There has been a lot written about SharePoint and how it changed the world of enterprise content management. SharePoint became the gorilla in ECM and, according to some pundits, other ECM companies should have been long dead. And yet the market is active like never before. Well, here are some of my personal thoughts and observations about SharePoint (this is not an official message from my employer and I am sure that some of my colleagues have different opinions):
1.SharePoint’s goal was to connect Office desktops:
Microsoft Office is the gold standard for office applications. However, most ‘knowledge workers’ failed to notice any new features since the Office 97 release. And with OpenOffice and other free applications, it is becoming difficult to justify the pricey upgrades for Office every 3 years. Microsoft likely knew that and built SharePoint as a way to add stickiness to Office applications by providing a seamlessly integrated way to share Office documents across groups of users. The concept was brilliant and it worked! And the fact that the office documents from SharePoint can fill up SQL Servers much faster than most other applications was an added bonus.
2.SharePoint’s success was a surprise:
I suspect that Microsoft never expected the success SharePoint would become. While Microsoft keeps piling up a ton of money every quarter, there are not many billion-dollar products throughout the software industry and yet SharePoint is apparently one of them. While I’m sure that every Microsoft business plan includes a hockey stick-shaped revenue chart, I doubt that Microsoft expected the viral success of SharePoint. The fact that SharePoint is usually deployed in hundreds of sites across the enterprise suggests that Microsoft didn’t expect it to be rolled out enterprise-wide but rather in departments. Correct me if I’m wrong.
3.SharePoint is like gravity:
Gravity is a pesky thing. Many problems would be much easier to solve if we could switch off gravity at least temporarily. But gravity is here and while we could complain about it every day, it is better to just accept it and move on. For the ECM vendors, SharePoint is like gravity. Yeah, life used to be simpler without it but it is here and we need to deal with it and move on. Today, SharePoint is to be expected in a majority of our customers just as we expect Exchange. Sure, there are some customers that don’t run Exchange but most of them do. Let’s move on.
4.SharePoint commoditized parts of the ECM market:
Yes, there are parts of ECM such as document management and collaboration that have been significantly impacted by SharePoint’s success. Those markets have been commoditized and the players have either evolved or became extinct. Moving up the stack is a Darwinian fact of life in the software business and every vendor who wants to survive more than a couple of releases has to adapt.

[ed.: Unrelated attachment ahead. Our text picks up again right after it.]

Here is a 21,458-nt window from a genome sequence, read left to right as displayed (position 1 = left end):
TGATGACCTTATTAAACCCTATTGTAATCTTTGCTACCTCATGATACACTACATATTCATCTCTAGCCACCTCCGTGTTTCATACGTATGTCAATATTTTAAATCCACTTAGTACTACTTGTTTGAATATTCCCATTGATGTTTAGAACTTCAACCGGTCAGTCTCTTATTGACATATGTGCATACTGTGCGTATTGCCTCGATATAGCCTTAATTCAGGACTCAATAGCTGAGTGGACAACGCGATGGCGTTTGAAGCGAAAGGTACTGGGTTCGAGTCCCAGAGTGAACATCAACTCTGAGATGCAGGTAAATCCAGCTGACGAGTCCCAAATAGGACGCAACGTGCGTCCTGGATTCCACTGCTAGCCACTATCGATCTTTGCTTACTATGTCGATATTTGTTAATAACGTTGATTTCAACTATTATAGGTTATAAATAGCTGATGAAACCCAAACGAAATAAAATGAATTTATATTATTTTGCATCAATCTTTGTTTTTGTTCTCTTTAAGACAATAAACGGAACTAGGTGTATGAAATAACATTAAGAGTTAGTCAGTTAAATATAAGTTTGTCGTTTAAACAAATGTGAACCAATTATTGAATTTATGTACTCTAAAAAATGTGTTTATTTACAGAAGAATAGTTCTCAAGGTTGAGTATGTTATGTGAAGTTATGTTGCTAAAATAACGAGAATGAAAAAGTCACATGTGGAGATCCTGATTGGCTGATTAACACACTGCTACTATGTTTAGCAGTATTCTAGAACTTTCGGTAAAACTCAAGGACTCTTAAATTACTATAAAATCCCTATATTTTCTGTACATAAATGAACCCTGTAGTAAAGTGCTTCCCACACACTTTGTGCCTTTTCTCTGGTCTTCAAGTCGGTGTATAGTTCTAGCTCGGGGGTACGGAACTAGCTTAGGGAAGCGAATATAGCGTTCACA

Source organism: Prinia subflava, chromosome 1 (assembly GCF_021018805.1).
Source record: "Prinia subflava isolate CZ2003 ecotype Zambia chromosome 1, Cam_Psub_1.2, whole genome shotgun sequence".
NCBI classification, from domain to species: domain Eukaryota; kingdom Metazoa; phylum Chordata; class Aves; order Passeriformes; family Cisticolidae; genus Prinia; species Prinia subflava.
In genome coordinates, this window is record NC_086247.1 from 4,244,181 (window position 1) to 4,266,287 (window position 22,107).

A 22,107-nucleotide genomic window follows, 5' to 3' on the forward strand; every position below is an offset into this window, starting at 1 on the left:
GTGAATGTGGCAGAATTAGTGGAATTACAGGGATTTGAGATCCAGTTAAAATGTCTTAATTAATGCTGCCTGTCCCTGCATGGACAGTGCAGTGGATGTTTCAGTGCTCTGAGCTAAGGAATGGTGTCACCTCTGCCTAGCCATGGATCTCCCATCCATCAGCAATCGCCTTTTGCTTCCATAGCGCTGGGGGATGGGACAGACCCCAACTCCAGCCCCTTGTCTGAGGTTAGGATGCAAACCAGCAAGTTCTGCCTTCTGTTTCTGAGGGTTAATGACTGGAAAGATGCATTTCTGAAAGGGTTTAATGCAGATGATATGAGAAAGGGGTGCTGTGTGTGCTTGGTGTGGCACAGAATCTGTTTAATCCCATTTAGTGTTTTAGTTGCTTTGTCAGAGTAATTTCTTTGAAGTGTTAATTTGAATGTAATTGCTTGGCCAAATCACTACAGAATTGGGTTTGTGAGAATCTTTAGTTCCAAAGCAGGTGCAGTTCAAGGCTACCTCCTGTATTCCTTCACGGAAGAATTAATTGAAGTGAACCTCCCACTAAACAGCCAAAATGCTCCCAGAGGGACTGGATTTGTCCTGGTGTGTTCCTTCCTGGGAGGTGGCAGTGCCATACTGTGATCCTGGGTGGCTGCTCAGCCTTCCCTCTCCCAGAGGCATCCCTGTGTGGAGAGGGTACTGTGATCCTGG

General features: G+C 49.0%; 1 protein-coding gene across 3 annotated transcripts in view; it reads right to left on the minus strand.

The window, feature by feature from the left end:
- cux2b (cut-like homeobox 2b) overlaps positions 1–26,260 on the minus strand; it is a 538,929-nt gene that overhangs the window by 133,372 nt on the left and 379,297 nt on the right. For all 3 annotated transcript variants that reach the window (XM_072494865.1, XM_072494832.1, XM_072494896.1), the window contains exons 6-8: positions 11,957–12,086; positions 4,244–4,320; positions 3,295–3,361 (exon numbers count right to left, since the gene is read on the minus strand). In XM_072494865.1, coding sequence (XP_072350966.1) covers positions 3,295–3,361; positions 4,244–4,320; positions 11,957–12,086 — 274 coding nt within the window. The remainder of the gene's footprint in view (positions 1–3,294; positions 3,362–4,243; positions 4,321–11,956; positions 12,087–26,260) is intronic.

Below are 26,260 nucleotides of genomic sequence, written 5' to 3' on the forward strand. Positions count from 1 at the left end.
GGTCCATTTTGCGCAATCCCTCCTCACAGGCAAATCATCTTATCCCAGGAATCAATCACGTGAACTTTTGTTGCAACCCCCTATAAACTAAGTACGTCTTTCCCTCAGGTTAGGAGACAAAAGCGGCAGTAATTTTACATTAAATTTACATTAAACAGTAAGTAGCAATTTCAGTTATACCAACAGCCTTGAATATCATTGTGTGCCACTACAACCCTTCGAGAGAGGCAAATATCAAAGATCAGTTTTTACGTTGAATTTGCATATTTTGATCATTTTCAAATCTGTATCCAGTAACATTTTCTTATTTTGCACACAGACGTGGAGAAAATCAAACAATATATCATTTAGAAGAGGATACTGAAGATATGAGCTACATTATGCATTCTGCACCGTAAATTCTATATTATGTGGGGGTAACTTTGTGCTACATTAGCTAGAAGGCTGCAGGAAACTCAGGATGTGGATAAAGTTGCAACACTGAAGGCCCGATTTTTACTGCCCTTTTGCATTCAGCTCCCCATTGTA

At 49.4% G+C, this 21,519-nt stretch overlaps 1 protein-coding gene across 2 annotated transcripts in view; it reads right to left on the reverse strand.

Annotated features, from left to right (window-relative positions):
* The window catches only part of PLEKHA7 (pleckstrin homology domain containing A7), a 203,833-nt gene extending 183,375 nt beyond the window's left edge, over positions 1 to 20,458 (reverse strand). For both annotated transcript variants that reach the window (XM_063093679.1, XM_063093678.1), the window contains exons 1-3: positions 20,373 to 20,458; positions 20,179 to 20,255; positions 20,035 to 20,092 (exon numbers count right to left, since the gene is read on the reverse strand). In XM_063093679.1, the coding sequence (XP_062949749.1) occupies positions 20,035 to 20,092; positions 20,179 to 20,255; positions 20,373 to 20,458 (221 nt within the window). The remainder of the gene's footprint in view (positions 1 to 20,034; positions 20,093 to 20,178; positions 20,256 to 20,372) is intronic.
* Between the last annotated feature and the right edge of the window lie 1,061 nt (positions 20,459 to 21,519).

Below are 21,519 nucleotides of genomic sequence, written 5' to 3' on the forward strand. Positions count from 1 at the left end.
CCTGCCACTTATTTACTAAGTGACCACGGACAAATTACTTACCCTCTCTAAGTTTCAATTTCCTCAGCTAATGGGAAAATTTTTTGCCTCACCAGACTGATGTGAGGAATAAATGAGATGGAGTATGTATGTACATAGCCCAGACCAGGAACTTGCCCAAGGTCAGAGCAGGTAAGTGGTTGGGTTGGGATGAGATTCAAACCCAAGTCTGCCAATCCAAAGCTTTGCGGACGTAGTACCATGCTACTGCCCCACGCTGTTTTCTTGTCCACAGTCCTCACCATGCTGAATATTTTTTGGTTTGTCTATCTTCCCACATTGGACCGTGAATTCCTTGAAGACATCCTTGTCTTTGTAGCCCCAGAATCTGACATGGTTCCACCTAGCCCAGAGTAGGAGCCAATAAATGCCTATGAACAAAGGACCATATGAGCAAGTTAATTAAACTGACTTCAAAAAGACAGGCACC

5.SharePoint isn’t free (even though that was some great marketing!):
Microsoft introduced SharePoint with brilliant messaging and one of the key messages was the notion that it was free. That has created a high demand which combined with the viral nature of the product propelled SharePoint to its initial success. Today, nobody really believes that SharePoint is free but that image has become an attribute of the SharePoint brand.
6.SharePoint has popularized ECM:
With its integration to Office, SharePoint has popularized the concepts of content management for the broad population of knowledge workers. Before SharePoint, content management was mostly reserved for specialty roles dealing with publishing, records-keeping, or high-value authoring (CAD, Photoshop, etc.). Today everyone gets the idea of content sharing, access privileges, and collaboration. SharePoint has popularized ECM and many of the users will evolve their needs to require some of the more specialized applications – which leads to increased demand for other vendors. Rising tide lifts all boats - at least those that don’t capsize.
7.It’s better to partner with Microsoft than to compete with them:
While Microsoft competes on many fronts with many companies, a typical ECM software vendor (between $100-1,000 million in revenue) is chump change that will be outmuscled by the sheer market presence and power of Microsoft. It is therefore advisable to figure out a strategy that allows the vendor to leverage SharePoint rather than to compete with it head on.
8.Mobility might change the SharePoint dynamic:
It’s no secret that Microsoft is currently investing heavily in its mobile platform, in an attempt to catch the train that has departed with Apple, Google, and RIM aboard. Microsoft has plenty of muscle to get into the game – they did it with the Xbox gaming console. But until that happens, the mobility story around SharePoint remains uncertain. The current trend indicates that the presence of Apple and Google smartphones in the enterprise will keep growing and that may relegate SharePoint to remain what it has been designed for – Office infrastructure rather than a comprehensive ECM solution.
9.SharePoint can’t do everything:
No matter how aggressively marketed, SharePoint is not the answer to all ECM problems. There are many problems that SharePoint either does not address at all or that it is not the best offering for. There are even new types of content management problems that SharePoint created. The reality in most enterprises is that there are many different types of applications that create, use, or consume content and SharePoint is simply one of them. Others include email, ERP systems, existing file servers, web sites, intranet sites, portals, other ECM solutions. It’s good to be a provider of one of these content applications or a vendor that can make all of it consistent through common policies and taxonomies. Or both.
SharePoint is an impressive success story. It has changed the game for ECM vendors and those, who have figured out how to leverage its success, prosper.